BWW Review: John Patrick Shanley Recalls His Rebellious Youth in PRODIGAL SON
There are coming of age stories where you identify with the awkward struggles of the protagonists and recognize a little of yourself as you watch them learn valuable life lessons. And there are coming of age stories where you wish they'd just grow up already.
John Patrick Shanley's Prodigal Son, which the playwright/director says combines with his previous BEGGARS IN THE HOUSE OF PLENTY and his Pulitzer-winner DOUBT to provide what is basically his autobiography, leans a bit towards the latter.
Set at the Thomas More Preparatory School in New Hampshire in the late 1960s, the play centers around a Shanley stand-in, Jim Quinn, an intellectually gifted kid from a poor Irish family in the Bronx who's attending on a scholarship.
A scholastic underachiever who quotes Greek philosophers and thinks T.S. Eliot is insignificant, Quinn steals, drinks, rebelliously questions dogma and is prone to violence. But as portrayed by Timothee Chalamet, he's also a charismatic charmer who displays just enough troubled sensitivity to make his potential seem worthy of nurturing.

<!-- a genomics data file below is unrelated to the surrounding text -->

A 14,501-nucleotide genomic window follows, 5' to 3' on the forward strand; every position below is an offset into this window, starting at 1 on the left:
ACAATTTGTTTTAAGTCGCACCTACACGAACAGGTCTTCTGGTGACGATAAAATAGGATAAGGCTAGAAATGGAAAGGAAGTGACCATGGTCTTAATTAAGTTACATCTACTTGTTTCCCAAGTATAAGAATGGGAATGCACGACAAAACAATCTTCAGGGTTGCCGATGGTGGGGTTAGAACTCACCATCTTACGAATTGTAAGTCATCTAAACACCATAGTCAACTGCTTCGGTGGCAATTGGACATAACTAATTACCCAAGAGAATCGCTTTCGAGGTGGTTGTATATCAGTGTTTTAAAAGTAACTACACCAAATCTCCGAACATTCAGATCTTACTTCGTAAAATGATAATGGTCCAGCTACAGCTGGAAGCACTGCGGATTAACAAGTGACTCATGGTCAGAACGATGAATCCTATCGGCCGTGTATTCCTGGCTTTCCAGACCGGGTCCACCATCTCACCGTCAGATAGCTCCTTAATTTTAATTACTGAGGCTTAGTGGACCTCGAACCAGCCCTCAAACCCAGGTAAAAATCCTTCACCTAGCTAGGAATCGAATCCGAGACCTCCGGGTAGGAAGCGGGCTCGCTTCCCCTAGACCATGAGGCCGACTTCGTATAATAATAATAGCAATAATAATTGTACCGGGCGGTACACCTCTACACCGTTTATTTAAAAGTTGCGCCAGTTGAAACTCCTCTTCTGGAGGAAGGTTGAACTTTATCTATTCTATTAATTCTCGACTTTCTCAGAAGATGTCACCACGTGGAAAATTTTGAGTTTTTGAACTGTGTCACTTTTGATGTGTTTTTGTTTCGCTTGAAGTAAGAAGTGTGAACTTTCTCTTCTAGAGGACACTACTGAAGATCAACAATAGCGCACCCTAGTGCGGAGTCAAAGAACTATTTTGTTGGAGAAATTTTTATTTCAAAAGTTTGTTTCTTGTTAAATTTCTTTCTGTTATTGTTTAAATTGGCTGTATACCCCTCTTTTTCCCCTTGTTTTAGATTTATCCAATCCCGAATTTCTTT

Robert Sean Leonard plays the prototypically casual and understanding teacher in earth tones who advocates for him to the buttoned-up headmaster (Chris McGarry) who wants him expelled. Annika Boras, as a teacher who is the headmaster's wife also sides with Quinn, and David Potters, as the boy's nerdy roommate, is the frequent target of his antagonism.
Despite the central character's aggressions, Shanley directs the ninety minute drama as a soft and sentimental memory. The action is sparse, the tension is mild and the plotting always seems more or less familiar.
Leonard's character describes Quinn as "the most interesting mess we have this year," but Prodigal Son is neither interesting or nor messy enough to make an impact.